Is Site Speed Important?

We oftentimes have conversations with our clients about their website speed and, invariably, this question pops up: Is my website speed really that important? Let me lay to rest this question and answer it once and for all…

YES! Period. Full stop.

In recent months, we have seen a remarkable correlation between our clients’ website speed and their rankings within a Google search. Both (a premier SEO research company) and Matt Cutts, the guy who is basically in charge of Google’s search algorithm, have published articles on the importance of site speed. (The Cutts article is a little bit dated but please be assured that site speed is even more heavily weighted currently than it was when Mr. Cutts published that piece.)

Site speed is important; you should pay attention to it; here are my insider tricks to help turbocharge your website. First, though…

What Factors Affect Website Speed?

There are a bevy of factors that can slow your website. If you use Google’s Page Speed tool it will oftentimes report some or all of the following problems. My own explanations follow.

  • Enable compression — Instructing your web server to zip up (compress) the website code before sending it actually makes your site faster since fewer bytes have to traverse the internet. Your web browser will unzip this information to display it on the screen.
  • Leverage browser caching — Oftentimes people visit the same page on your site multiple times. On many pages the information hasn’t changed between visits. Therefore it helps site speed to store a copy of the webpage on the user’s computer. This way the web server doesn’t have to send a new copy every time the user re-visits a page.
  • Minify JavaScript / CSS / HTML — To “minify” means to remove all unnecessary white space in a file–that would be spacebar characters, tab characters, line breaks, and the like. Humans use whitespace to better be able to read the code. Computers couldn’t care less. Removing the whitespace saves bytes transmitted thereby reducing load time.
  • Eliminate render-blocking JavaScript and CSS in above-the-fold content — Sometimes the CSS and Javascript in your pages can prevent the rest of the page from displaying. If you move the unnecessary code to a separate file that is loaded after the full page loads, the content displays more quickly and visitors (and Google) are usually a lot happier.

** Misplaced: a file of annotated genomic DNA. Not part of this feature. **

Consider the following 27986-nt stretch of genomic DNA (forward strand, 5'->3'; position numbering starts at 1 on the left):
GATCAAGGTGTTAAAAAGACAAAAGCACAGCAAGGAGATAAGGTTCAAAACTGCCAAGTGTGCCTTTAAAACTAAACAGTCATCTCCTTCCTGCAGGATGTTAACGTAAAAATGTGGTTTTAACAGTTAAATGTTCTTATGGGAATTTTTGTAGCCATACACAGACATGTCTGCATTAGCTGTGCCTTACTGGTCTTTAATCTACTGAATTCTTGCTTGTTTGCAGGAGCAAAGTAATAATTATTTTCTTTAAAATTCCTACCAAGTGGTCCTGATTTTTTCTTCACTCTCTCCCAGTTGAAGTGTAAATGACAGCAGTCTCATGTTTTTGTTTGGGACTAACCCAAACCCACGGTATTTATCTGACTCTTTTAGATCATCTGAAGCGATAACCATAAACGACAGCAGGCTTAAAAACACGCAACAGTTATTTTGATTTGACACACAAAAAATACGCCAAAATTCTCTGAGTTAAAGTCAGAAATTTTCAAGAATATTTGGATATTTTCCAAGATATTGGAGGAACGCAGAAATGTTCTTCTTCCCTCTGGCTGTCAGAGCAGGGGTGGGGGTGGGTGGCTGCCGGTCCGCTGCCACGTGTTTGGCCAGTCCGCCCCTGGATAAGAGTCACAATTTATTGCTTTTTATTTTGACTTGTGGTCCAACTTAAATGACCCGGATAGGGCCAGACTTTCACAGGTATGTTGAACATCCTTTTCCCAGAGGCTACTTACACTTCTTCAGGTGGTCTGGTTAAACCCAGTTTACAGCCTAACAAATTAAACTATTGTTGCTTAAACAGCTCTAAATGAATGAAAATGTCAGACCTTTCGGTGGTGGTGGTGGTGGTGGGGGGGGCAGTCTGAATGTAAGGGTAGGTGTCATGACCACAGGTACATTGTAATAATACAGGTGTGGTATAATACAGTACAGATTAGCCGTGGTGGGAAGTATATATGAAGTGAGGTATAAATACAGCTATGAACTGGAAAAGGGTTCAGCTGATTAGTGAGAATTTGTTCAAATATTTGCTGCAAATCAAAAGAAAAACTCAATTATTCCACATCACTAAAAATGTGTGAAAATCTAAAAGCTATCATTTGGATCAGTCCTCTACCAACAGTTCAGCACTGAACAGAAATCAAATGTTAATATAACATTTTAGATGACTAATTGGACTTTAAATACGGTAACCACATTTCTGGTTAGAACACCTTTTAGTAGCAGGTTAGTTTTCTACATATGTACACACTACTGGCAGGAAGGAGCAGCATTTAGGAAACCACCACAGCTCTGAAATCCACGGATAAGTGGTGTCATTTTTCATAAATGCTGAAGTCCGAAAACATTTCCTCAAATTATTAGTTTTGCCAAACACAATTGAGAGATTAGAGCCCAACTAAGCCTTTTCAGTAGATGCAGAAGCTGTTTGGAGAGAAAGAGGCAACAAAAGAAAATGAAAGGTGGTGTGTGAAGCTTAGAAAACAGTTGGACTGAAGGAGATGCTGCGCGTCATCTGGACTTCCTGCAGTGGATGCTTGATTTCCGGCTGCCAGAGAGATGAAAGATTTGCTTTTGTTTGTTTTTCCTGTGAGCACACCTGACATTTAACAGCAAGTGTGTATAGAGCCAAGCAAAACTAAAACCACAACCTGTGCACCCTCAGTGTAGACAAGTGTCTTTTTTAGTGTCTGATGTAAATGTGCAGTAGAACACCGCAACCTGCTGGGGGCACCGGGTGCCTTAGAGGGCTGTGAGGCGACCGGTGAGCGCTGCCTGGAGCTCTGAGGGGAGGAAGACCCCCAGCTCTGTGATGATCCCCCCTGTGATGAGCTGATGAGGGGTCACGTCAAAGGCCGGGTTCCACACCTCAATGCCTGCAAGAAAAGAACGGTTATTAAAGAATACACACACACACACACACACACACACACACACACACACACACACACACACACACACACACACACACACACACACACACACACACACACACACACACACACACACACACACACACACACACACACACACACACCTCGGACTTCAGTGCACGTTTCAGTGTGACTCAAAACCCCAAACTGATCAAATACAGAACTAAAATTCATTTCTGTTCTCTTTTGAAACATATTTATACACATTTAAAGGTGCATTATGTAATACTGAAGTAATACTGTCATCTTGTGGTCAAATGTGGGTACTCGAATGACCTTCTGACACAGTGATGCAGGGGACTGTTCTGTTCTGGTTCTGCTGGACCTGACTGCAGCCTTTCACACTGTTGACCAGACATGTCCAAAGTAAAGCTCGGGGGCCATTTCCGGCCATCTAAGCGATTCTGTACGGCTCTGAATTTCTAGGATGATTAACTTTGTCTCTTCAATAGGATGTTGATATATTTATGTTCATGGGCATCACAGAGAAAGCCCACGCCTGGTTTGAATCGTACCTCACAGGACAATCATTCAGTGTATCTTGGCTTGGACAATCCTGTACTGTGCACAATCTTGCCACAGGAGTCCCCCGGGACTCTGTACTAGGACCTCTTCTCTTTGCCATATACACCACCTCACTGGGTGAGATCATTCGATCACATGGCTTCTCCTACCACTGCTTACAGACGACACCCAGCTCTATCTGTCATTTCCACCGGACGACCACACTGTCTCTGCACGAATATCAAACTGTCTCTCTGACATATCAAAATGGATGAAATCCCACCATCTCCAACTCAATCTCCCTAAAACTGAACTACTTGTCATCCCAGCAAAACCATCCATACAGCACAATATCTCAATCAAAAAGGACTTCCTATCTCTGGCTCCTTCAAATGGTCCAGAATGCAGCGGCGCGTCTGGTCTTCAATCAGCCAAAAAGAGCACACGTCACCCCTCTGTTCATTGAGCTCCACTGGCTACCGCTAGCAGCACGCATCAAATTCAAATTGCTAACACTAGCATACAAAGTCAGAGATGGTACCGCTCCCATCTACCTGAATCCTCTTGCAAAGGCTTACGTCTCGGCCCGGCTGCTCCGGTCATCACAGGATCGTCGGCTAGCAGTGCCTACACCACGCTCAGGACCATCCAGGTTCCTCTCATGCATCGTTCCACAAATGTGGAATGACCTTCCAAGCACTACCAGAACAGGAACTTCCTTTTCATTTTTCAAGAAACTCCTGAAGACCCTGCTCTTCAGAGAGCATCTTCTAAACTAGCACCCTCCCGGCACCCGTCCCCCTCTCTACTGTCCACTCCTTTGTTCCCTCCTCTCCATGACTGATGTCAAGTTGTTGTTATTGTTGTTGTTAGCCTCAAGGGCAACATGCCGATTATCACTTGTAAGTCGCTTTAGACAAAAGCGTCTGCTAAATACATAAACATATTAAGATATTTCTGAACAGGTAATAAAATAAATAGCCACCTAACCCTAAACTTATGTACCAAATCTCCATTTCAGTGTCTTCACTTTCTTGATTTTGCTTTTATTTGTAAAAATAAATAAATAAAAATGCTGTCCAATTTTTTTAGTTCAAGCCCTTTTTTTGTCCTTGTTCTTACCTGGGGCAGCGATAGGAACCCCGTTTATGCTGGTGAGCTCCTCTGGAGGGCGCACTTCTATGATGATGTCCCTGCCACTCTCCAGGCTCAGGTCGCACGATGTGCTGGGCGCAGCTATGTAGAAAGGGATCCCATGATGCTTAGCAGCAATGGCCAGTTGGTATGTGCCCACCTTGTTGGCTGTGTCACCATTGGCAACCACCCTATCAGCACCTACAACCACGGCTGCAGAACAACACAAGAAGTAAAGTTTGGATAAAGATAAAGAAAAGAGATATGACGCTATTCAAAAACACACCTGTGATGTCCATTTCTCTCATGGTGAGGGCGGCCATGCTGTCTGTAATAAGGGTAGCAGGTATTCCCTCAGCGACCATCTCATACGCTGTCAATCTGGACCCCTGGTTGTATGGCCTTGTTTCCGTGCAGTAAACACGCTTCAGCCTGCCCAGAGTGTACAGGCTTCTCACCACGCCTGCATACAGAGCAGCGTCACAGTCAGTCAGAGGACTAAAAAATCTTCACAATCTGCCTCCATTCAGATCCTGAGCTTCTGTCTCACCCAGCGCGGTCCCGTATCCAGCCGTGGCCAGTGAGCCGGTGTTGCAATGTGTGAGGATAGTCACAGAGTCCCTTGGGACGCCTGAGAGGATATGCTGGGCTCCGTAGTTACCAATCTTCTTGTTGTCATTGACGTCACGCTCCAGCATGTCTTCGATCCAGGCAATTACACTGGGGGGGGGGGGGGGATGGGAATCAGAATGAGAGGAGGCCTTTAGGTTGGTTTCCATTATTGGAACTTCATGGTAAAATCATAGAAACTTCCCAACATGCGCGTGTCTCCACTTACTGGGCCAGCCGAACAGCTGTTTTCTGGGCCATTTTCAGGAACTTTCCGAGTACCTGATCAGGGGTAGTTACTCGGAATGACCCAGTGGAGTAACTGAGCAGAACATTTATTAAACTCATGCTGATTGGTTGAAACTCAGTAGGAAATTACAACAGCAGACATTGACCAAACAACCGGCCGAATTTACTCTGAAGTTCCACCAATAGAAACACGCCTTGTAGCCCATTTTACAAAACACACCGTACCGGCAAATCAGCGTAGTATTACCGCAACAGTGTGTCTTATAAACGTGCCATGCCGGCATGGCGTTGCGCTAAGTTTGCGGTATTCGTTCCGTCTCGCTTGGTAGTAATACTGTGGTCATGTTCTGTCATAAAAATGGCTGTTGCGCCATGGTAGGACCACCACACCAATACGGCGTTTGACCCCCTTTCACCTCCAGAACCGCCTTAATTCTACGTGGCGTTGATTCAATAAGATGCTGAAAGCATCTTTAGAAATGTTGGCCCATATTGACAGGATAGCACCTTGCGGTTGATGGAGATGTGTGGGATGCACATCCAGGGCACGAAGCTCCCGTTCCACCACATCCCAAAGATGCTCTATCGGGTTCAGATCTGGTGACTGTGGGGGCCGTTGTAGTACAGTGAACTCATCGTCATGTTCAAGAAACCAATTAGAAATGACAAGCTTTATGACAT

• Optimize images — Don’t use images that are larger than necessary for the task at hand. Large high resolution images are pretty but if they’re only going to be displayed in a very small window then there’s no need to use the large file.
  • Reduce server response time — This one factor could be the topic of a novel. Suffice to say that it’s long, in depth, and complicated. We won’t be discussing it in this article but the gist is, if you make the server itself faster, the websites will load faster.

How To Improve Website Speed

(NOTE:  Our office primarily uses and supports Linux-based Apache web servers running WordPress and / or straight HTML / PHP.  Therefore these suggestions will be focused on those tools.)

Now to the nitty gritty… If your website is built on the WordPress platform then you’re in luck. I recommend the plugin W3 Total Cache as a one-stop-shop for most of your performance improvement needs. With W3TC you can accomplish the top four of the six factors above just by adjusting the settings within the plugin. (Unfortunately W3TC cannot optimize your images for you nor can it reduce your server’s response time.) As a bonus, this plugin will also allow you to publish your site to a Content Delivery Network (CDN) to even further increase your site speed. (CloudFlare is one CDN that offers free service in certain situations. Others require a nominal monthly fee.)

Other content platforms (e.g. Drupal, Joomla, etc.) have their own types of modules that can accomplish this same thing. Since we work primarily with WordPress I’m afraid I have no experience with those platforms. I’m sure a Google search will turn up a wealth of information, though.

If your site is built upon standard HTML or PHP then you will have to do a little bit more hand-coding. Below are snippits that you can insert into your .htaccess file to accomplish the listed tasks.

How to Enable Compression:

# BEGIN gzip and deflate
SetOutputFilter DEFLATE
AddOutputFilterByType DEFLATE text/html text/css text/plain text/xml application/x-javascript application/x-httpd-php